Izturis & Daniel Cabrera

It looks like shortstop problem for the Baltimore Orioles has been solved as Cesar Izturis officially became a member of the squad this morning. He was in the city for a physical along with a medical examination on Monday — which he passed — and spoke to the media an hour or two ago.

From the Baltimore Sun: An agreement on a two-year, $6 million deal was reached with Izturis last week at the winter meetings, but was pending a physical. He gives the Orioles some stability at a position filled by six players last season.

Izturis, 28, played for the St. Louis Cardinals in 2008 and had a .980 fielding percentage, third-best in the National League. He won the 2004 Gold Glove at shortstop for the Los Angeles Dodgers and represented the Dodgers in the All-Star Game in 2005.

A switch hitter from Venezuela, Izturis hit .290 right-handed and .245 left-handed, and led the Cardinals with 24 stolen bases in 2008. He has a .260 career batting average.

Roch Kubatko has his impressions on the new kid on the block, and the Baltimore Sun has a report on the events this morning.

I’d rather have had the team go after a more offensive shortstop, but considering the options we had out on the field in 2008, it’s nice to finally have a major league caliber shortstop who can play defense and actually hit in the nine hole.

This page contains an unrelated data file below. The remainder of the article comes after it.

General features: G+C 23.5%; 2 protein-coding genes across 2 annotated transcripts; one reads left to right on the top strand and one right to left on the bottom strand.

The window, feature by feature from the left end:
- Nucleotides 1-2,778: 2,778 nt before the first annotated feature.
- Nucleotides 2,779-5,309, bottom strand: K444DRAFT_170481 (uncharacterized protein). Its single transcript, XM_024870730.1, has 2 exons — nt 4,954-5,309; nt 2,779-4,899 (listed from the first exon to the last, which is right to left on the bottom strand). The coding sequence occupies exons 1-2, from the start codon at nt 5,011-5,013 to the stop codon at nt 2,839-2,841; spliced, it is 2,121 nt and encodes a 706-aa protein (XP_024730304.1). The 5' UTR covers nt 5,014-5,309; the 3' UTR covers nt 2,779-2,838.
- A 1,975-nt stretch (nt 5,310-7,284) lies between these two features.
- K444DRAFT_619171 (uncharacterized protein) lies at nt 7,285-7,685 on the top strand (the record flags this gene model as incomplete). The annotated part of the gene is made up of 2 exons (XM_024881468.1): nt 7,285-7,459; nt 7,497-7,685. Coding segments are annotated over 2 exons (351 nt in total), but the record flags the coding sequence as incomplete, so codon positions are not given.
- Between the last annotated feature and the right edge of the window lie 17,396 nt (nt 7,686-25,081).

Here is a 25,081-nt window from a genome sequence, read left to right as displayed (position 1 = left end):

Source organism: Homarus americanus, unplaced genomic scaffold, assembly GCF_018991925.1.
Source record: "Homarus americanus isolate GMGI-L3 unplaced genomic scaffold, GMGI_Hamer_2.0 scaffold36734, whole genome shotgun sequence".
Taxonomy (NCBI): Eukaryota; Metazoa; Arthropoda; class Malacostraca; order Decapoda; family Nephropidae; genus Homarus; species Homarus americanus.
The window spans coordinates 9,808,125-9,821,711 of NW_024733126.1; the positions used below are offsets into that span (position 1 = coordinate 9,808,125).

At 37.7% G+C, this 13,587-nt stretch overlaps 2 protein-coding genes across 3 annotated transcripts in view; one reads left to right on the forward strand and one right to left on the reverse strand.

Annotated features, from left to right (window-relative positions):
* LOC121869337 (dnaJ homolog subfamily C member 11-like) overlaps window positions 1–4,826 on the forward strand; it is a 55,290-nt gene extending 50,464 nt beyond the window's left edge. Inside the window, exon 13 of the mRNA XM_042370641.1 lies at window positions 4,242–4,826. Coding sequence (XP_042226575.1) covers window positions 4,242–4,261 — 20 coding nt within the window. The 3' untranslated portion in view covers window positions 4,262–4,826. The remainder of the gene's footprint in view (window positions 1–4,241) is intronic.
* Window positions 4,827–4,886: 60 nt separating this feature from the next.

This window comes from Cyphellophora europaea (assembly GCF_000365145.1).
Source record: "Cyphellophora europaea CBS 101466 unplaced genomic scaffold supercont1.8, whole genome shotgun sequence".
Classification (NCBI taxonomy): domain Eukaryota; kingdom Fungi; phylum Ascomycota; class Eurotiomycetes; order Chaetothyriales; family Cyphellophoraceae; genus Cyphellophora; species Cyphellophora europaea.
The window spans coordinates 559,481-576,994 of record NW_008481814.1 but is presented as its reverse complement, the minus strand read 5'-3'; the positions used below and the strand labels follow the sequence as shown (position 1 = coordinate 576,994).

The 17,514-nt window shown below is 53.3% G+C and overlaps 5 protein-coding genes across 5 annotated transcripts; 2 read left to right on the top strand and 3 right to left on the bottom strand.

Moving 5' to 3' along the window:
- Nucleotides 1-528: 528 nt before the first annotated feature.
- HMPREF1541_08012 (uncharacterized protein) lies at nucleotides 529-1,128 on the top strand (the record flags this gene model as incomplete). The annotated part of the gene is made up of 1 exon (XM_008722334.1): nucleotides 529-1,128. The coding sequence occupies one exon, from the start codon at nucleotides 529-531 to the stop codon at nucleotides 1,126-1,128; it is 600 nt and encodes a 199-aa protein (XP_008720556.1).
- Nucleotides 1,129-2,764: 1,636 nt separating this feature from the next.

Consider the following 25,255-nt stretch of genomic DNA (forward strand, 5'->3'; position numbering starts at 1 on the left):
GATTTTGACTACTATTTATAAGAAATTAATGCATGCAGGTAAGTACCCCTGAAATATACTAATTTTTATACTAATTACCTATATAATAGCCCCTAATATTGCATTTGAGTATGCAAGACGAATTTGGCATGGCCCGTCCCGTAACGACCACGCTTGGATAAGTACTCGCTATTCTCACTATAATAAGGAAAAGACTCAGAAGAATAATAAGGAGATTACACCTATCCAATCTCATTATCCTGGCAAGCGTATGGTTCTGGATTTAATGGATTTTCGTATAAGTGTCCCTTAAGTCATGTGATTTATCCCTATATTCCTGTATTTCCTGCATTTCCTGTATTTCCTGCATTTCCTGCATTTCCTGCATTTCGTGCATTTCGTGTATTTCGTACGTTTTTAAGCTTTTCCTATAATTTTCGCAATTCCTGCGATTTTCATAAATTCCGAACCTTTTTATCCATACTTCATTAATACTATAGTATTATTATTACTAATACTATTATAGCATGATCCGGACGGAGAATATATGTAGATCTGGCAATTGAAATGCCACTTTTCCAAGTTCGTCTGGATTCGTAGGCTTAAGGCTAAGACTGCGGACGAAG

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Well, it looks like Daniel Cabrera may find employment, sooner rather than later. A report in the Baltimore Sun noted that the tall hurler despite his release from the Orioles has quite a number of suitors looking to pick him up as a reclamation project.

Despite Cabrera’s up and down tenure in Baltimore, he said he no hard feelings.

There was a little sadness but no bitterness, Cabrera said yesterday by phone from the Dominican Republic.

“I don’t know how I am going to feel; I’ll have to wait for the season,” said Cabrera, whom the Orioles did not offer a contract at Friday’s midnight deadline. “I don’t know how to feel, but I have nothing bad to say about Baltimore.”

He definitely showed some flashes of brilliance; however, considering how long he was in Baltimore and just the overall lack of improvements he made over the years, one can understand why the organization would cut ties with him.

However, if someone can just hammer the art of pitching into Cabrera’s head, and develop a third pitch for him, he could be a solid starter or even an arm in someone’s bullpen.

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